Air Cooled Condenser
Air Cooled Condenser are unjacketed, while water-cooled condensers contain a jacket for the water. air through the heat exchanger section to cool the refrigerant inside. A typical configuration of such a condenser. The heat exchanger section wraps around the sides of the unit with the compressor inside. In this heat exchanger section, the refrigerant goes through multiple tube passes, which are surrounded by heat transfer fins through which cooling air can move from outside to inside the unit. Air conditioning is known to have been applied in ancient Egypt where reeds hung in windows had water trickling down. Water from aqueducts was circulated through the walls of certain houses to cool them down.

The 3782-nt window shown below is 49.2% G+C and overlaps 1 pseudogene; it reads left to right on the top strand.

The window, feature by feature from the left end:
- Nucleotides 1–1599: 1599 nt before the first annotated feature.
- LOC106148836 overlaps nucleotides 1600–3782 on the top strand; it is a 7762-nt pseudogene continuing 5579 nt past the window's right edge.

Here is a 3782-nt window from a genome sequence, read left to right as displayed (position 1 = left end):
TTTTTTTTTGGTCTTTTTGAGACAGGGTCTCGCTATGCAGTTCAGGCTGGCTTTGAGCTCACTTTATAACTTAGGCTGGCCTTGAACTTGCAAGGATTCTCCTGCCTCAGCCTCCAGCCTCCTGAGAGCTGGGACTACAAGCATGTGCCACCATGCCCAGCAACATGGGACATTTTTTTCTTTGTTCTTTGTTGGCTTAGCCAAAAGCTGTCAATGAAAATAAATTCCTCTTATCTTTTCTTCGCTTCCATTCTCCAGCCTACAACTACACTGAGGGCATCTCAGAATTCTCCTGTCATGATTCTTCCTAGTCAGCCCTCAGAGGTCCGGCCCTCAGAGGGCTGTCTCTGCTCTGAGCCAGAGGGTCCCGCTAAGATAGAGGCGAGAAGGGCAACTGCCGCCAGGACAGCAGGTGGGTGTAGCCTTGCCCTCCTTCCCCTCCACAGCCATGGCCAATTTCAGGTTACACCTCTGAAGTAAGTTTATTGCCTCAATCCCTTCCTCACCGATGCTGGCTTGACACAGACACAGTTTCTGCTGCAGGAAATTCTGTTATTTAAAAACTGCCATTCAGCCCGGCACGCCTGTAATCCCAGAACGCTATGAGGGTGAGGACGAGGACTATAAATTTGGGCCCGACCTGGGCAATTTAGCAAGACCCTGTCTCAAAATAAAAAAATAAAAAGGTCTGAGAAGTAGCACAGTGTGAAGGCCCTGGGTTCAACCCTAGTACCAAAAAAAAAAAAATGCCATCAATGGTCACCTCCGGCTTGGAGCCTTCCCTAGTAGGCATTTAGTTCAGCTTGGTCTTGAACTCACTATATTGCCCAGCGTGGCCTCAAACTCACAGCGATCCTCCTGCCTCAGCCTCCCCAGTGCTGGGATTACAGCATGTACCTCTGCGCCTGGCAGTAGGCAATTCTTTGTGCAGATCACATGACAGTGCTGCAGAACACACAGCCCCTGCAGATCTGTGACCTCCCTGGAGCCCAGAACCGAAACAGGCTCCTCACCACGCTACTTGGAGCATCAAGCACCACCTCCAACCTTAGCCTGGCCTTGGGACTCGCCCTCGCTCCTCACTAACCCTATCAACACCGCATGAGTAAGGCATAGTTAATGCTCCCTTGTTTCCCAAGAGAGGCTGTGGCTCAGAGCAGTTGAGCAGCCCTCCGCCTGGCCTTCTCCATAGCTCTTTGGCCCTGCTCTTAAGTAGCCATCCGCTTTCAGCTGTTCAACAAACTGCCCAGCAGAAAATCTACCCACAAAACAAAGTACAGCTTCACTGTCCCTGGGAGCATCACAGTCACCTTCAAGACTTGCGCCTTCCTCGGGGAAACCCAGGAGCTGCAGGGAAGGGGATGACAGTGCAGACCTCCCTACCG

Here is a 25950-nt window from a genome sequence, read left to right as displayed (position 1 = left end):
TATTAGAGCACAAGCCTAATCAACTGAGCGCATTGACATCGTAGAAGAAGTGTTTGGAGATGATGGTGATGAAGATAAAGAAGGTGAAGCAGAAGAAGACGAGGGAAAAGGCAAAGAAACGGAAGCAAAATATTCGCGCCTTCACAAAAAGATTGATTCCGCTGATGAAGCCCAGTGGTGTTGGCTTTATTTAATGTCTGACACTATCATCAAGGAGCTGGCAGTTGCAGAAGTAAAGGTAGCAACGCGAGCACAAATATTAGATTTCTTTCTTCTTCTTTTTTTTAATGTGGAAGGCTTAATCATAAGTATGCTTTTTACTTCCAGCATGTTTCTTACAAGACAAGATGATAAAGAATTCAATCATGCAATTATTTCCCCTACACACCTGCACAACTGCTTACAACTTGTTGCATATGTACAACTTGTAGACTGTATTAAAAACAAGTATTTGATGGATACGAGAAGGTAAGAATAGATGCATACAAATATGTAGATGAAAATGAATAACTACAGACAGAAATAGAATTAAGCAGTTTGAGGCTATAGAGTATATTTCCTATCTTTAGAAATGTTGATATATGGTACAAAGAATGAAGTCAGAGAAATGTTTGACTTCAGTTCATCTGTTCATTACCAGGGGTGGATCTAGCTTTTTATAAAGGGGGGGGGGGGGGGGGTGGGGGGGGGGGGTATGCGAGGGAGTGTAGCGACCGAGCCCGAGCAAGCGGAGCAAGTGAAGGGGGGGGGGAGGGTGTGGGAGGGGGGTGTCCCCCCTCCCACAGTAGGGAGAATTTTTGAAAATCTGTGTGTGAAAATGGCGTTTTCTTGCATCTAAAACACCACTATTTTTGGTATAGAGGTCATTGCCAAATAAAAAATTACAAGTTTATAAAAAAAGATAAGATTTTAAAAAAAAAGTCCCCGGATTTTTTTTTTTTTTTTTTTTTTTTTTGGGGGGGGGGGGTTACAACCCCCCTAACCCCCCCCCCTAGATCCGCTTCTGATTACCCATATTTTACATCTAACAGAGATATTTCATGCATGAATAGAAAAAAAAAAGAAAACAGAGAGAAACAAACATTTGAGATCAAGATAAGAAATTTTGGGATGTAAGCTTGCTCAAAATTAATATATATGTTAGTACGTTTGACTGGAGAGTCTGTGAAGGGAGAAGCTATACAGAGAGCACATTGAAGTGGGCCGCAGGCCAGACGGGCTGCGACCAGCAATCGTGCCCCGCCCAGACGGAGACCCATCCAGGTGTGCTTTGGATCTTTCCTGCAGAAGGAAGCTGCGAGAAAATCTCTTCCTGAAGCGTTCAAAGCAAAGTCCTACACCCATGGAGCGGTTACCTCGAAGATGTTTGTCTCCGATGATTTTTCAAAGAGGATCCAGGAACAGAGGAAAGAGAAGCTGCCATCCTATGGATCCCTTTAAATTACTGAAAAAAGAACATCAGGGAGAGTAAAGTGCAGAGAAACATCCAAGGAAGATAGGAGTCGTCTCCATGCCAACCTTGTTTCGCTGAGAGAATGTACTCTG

Air Cooled Condenser Carrier adopted the term and incorporated it into the name of his company. The evaporation of water in air, to provide a cooling effect. the first real air-conditioning and shortly thereafter the first private home to have air conditioning was built in Chapel Hill, North Carolina. Realizing that air conditioning would one day be a standard feature of private homes, particularly in the South, DuBose designed an ingenious network of ductwork and vents, all painstakingly disguised behind intricate and attractive open moldings. One of the first private homes in the United States equipped for central air conditioning.